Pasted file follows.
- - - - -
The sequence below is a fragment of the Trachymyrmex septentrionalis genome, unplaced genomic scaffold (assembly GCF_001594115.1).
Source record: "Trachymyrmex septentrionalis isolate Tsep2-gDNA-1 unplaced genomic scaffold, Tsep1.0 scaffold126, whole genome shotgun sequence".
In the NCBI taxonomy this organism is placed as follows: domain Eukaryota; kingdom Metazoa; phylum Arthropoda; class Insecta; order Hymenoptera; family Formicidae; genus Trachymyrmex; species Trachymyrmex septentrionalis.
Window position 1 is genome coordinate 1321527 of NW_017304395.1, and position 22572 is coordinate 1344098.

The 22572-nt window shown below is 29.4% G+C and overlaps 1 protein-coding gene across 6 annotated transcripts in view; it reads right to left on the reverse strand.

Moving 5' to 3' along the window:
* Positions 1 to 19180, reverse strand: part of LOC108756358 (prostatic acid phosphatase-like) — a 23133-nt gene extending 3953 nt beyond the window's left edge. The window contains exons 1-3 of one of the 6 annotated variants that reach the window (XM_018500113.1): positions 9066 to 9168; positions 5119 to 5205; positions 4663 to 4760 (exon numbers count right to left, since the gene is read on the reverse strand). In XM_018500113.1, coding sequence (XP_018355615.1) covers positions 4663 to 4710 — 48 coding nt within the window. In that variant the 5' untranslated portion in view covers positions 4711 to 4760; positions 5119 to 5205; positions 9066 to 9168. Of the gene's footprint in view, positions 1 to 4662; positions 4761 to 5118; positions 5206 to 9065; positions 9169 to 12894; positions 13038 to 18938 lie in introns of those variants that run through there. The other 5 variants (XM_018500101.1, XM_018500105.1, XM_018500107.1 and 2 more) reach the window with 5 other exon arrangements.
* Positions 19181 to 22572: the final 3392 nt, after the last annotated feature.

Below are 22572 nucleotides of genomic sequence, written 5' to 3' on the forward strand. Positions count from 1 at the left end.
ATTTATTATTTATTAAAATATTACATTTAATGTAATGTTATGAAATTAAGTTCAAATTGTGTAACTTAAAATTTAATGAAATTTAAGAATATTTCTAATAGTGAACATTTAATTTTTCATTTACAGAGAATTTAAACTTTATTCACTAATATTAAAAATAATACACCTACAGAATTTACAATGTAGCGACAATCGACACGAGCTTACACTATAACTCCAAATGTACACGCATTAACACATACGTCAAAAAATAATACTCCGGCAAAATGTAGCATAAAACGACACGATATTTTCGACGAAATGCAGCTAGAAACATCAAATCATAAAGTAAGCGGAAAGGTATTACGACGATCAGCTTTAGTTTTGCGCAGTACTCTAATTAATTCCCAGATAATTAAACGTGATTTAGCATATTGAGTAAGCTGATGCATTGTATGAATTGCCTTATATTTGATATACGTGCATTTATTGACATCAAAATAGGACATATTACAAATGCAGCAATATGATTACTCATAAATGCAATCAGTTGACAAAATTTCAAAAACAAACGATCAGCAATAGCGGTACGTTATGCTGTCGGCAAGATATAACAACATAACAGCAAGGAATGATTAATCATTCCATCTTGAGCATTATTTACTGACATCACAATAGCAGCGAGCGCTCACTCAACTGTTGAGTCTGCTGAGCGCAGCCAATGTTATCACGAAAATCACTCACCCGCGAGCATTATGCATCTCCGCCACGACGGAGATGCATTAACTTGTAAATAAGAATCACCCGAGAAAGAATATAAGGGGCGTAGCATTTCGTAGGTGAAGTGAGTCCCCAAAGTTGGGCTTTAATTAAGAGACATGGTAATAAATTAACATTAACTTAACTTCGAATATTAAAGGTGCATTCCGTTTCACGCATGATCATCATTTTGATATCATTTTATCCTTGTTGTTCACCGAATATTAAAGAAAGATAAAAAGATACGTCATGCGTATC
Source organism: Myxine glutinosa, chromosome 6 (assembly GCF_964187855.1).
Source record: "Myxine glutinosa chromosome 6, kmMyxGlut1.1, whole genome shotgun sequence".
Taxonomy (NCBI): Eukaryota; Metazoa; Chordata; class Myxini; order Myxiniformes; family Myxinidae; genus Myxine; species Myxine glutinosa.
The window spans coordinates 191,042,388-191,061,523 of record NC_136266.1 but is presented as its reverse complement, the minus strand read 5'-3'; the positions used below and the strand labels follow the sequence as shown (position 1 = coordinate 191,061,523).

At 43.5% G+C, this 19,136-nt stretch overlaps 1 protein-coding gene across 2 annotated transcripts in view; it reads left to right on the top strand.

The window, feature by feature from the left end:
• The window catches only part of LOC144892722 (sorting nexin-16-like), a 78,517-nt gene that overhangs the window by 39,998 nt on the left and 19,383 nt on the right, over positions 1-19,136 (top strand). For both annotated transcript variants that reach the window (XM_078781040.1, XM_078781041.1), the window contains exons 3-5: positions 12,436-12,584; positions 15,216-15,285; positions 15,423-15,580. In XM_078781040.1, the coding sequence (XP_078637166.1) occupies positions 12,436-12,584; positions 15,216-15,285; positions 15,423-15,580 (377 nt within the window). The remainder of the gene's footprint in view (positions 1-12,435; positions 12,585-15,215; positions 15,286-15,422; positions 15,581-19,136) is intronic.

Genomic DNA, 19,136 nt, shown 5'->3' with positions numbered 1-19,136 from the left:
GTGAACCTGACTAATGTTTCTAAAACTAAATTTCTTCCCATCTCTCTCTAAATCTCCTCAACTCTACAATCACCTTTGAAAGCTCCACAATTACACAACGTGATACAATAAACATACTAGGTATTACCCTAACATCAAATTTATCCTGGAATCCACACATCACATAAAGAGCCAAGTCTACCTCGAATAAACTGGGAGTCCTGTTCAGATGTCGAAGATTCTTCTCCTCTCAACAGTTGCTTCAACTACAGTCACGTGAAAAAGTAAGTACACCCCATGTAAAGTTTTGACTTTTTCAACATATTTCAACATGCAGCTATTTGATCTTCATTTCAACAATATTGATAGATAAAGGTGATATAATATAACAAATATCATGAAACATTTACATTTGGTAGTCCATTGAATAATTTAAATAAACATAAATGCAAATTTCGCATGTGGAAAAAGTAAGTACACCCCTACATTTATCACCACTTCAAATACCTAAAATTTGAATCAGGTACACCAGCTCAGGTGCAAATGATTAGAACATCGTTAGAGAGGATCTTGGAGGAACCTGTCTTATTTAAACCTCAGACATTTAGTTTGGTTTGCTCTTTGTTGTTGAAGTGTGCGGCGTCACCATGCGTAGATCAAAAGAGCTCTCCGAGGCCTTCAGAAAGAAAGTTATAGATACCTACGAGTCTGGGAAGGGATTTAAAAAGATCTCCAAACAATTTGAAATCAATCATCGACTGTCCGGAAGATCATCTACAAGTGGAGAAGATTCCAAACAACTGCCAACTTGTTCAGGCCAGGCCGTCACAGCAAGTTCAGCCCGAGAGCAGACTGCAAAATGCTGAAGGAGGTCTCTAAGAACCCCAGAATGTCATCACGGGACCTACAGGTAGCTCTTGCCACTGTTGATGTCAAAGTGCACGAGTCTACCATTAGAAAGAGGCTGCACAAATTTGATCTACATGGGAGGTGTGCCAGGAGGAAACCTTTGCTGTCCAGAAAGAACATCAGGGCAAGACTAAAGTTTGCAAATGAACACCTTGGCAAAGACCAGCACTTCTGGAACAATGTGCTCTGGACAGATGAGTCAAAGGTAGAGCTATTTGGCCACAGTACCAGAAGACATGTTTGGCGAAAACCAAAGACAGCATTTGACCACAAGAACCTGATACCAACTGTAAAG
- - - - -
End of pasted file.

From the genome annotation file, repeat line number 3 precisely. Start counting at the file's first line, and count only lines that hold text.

In the NCBI taxonomy this organism is placed as follows: domain Eukaryota; kingdom Metazoa; phylum Arthropoda; class Insecta; order Hymenoptera; family Formicidae; genus Trachymyrmex; species Trachymyrmex septentrionalis.